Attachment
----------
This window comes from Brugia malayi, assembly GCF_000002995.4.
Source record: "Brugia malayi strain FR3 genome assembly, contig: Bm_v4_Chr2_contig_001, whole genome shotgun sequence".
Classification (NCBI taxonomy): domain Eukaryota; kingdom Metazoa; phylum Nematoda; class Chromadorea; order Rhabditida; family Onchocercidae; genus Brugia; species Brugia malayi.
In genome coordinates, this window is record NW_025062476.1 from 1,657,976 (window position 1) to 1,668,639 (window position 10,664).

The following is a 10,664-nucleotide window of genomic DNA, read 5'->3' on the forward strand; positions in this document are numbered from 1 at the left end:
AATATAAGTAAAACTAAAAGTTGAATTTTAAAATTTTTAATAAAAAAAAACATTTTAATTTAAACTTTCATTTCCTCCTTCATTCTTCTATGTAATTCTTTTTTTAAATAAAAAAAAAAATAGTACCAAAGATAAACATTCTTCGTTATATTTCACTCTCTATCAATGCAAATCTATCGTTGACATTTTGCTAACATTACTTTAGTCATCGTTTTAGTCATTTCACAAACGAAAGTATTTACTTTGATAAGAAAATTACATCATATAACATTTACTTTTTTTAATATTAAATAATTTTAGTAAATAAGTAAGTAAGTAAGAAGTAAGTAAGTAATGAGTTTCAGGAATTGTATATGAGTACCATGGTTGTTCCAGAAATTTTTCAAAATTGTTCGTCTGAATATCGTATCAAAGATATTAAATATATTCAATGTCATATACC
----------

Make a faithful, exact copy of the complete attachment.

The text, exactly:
This window comes from Brugia malayi, assembly GCF_000002995.4.
Source record: "Brugia malayi strain FR3 genome assembly, contig: Bm_v4_Chr2_contig_001, whole genome shotgun sequence".
Classification (NCBI taxonomy): domain Eukaryota; kingdom Metazoa; phylum Nematoda; class Chromadorea; order Rhabditida; family Onchocercidae; genus Brugia; species Brugia malayi.
In genome coordinates, this window is record NW_025062476.1 from 1,657,976 (window position 1) to 1,668,639 (window position 10,664).

The following is a 10,664-nucleotide window of genomic DNA, read 5'->3' on the forward strand; positions in this document are numbered from 1 at the left end:
AATATAAGTAAAACTAAAAGTTGAATTTTAAAATTTTTAATAAAAAAAAACATTTTAATTTAAACTTTCATTTCCTCCTTCATTCTTCTATGTAATTCTTTTTTTAAATAAAAAAAAAAATAGTACCAAAGATAAACATTCTTCGTTATATTTCACTCTCTATCAATGCAAATCTATCGTTGACATTTTGCTAACATTACTTTAGTCATCGTTTTAGTCATTTCACAAACGAAAGTATTTACTTTGATAAGAAAATTACATCATATAACATTTACTTTTTTTAATATTAAATAATTTTAGTAAATAAGTAAGTAAGTAAGAAGTAAGTAAGTAATGAGTTTCAGGAATTGTATATGAGTACCATGGTTGTTCCAGAAATTTTTCAAAATTGTTCGTCTGAATATCGTATCAAAGATATTAAATATATTCAATGTCATATACC